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My personal musings about anything that gets on my radar screen--heavily dominated by politics.
|Update on Ritter's Critters|
"Ritter's Critters" What do you think? I'm not sure I like it. Whatever it may or may not gain in alliterative value, it loses in . . . what? level of discourse? I'm not sure I want to sink to their level, you know? Anyway . . .
This is an update on the goings-on down at the state house, now that the Democrats are in control of both chanbers of the legislature and the Governor's Mansion. Of particular interest will be whether Bill Ritter manages to keep his promise to govern "all Coloradans" from the center, whether he will be a check on the "cockamamie schemes" (as the Rocky Mountain News put it),or whether he will payoff his big donors and be who we all thought he would be during the mock campaign.
Let's see . . . .where to begin.
How about House Bill 1072? This is a law that would repeal Colorado's Labor Peace Act, which basically guarantees a Labor "open house" in the state. It is one of the reasons that Colorado's business climate has been among the strongest in the region and the country in the last ten years.
How bad is this bill? It cleared the state House of Representatives on a straight party-line vote. Every--EVERY--Republican state senator and representative has signed a letter to the governor urging him to veto this bill. The Rocky Mountain News has editorialized against this bill in fairly mocking terms. Even the Denver Post has "encouraged" the Governor to sit on this bill, though it's objections are more procedural than substantive. The Chamber of Commerce hates this bill, and is ready to give itself the "Sucker of the Year" Award.
So . . . . will Governor Ritter keep his campaign promises? Not likely, according to certain indications he's given.
Ben has a pretty good read on this one.
Oh, this goes prominently under the heading "Cockamamie Schemes."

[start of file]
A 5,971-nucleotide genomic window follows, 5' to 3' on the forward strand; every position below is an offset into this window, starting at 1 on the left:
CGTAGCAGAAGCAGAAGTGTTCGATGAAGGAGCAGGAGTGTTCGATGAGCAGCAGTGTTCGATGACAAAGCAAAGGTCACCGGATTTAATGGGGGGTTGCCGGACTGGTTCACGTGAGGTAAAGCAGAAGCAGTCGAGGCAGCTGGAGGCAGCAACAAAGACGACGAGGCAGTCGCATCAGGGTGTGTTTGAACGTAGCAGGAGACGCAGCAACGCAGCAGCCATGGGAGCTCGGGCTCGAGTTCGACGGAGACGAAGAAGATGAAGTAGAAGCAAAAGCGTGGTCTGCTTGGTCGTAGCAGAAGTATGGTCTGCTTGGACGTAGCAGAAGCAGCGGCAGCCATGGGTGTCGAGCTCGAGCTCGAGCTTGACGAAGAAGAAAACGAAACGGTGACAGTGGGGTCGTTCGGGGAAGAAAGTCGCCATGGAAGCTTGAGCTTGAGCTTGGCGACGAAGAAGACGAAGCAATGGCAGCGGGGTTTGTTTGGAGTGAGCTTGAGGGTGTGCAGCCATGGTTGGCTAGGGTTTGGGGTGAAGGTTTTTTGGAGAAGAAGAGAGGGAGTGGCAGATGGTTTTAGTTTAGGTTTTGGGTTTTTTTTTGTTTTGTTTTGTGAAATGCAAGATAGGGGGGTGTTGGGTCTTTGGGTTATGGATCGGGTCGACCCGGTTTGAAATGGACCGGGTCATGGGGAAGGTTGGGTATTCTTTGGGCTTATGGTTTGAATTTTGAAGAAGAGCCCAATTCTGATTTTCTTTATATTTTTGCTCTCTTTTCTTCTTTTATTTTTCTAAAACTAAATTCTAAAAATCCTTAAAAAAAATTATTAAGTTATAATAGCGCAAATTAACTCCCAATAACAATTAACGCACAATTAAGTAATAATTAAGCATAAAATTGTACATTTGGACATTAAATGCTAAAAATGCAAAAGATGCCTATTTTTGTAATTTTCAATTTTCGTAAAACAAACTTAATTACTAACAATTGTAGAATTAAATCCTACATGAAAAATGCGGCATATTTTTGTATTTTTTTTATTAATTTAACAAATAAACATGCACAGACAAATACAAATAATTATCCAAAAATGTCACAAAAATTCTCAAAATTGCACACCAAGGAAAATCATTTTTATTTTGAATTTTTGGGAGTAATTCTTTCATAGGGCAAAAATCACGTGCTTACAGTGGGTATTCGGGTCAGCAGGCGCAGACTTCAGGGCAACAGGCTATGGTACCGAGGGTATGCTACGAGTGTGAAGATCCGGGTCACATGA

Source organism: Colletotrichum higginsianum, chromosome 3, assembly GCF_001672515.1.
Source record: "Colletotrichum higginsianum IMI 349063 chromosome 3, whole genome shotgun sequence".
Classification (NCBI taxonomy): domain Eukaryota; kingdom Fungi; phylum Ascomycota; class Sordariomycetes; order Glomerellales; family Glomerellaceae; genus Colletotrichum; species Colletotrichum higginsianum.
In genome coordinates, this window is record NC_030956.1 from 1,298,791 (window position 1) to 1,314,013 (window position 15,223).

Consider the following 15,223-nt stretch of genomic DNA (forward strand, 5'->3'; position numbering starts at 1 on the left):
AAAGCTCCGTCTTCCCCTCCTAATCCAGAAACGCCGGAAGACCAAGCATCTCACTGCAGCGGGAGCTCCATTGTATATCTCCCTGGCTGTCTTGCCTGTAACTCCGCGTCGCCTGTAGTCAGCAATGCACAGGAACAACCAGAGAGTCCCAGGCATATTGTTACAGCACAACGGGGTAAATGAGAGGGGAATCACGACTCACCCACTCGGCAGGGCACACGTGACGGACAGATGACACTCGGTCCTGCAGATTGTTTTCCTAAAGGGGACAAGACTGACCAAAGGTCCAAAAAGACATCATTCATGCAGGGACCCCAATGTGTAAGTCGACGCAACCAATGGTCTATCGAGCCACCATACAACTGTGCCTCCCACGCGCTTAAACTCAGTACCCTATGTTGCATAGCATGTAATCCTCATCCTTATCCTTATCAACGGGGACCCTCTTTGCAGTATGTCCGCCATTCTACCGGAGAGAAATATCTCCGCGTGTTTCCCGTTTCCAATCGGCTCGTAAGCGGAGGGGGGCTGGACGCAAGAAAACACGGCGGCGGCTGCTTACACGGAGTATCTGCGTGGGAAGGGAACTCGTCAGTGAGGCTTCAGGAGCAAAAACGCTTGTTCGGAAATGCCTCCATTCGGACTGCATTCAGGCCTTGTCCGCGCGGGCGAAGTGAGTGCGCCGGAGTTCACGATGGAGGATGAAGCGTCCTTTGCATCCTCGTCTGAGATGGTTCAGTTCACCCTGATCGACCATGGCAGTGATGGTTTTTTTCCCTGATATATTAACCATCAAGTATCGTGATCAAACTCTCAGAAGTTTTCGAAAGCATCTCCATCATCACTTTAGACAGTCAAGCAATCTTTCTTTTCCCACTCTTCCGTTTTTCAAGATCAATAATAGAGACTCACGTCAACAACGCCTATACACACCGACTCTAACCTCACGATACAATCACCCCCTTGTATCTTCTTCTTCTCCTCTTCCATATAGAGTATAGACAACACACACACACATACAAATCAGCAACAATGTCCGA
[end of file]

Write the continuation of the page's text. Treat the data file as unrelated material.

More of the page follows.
Senate Bill 46 would put Colorado in an interstate agreement to elect the president by popular vote, instead of the electoral system currently in place.
Never mind that the voters of this state rejected this idea in the last election; never mind that it would completely neuter Colorado's influence in the elections, and hand it over to the large coastal cities; and never mind that . . . oh, never mind. This one sucks. And it passed.
And, what else?
Oh, yes. There's this lovely act of Incumbent Protection.
The bill aims to strengthen state fundraising disclosure for 527s, named for the Internal Revenue Service code that defines them, to help identify the corporations, unions and wealthy individuals who fund them.
Currently, 527s are only required to file six financial reports with the IRS in election years. This provides a critical window just before elections when 527s can unleash a barrage of negative ads, without identifying who gave money and how it was spent until after the election.
I hate to say "I told you so," but . . . I told you so.
Now that they've got power, they're going to move to protect their flank.
All in all, a pretty good week for the Democrats.
By the way, GOP, watch this very carefully. THIS is how a party in power acts. As much as I hate the results, you gotta admire the ruthless efficiency with which the Dems act. And, in their defense, it's not like any of their actions are--or should be--a surprise to anybody.
Now, let's just sit back and see if they overplay their hand.
cross posted at Political Avalanche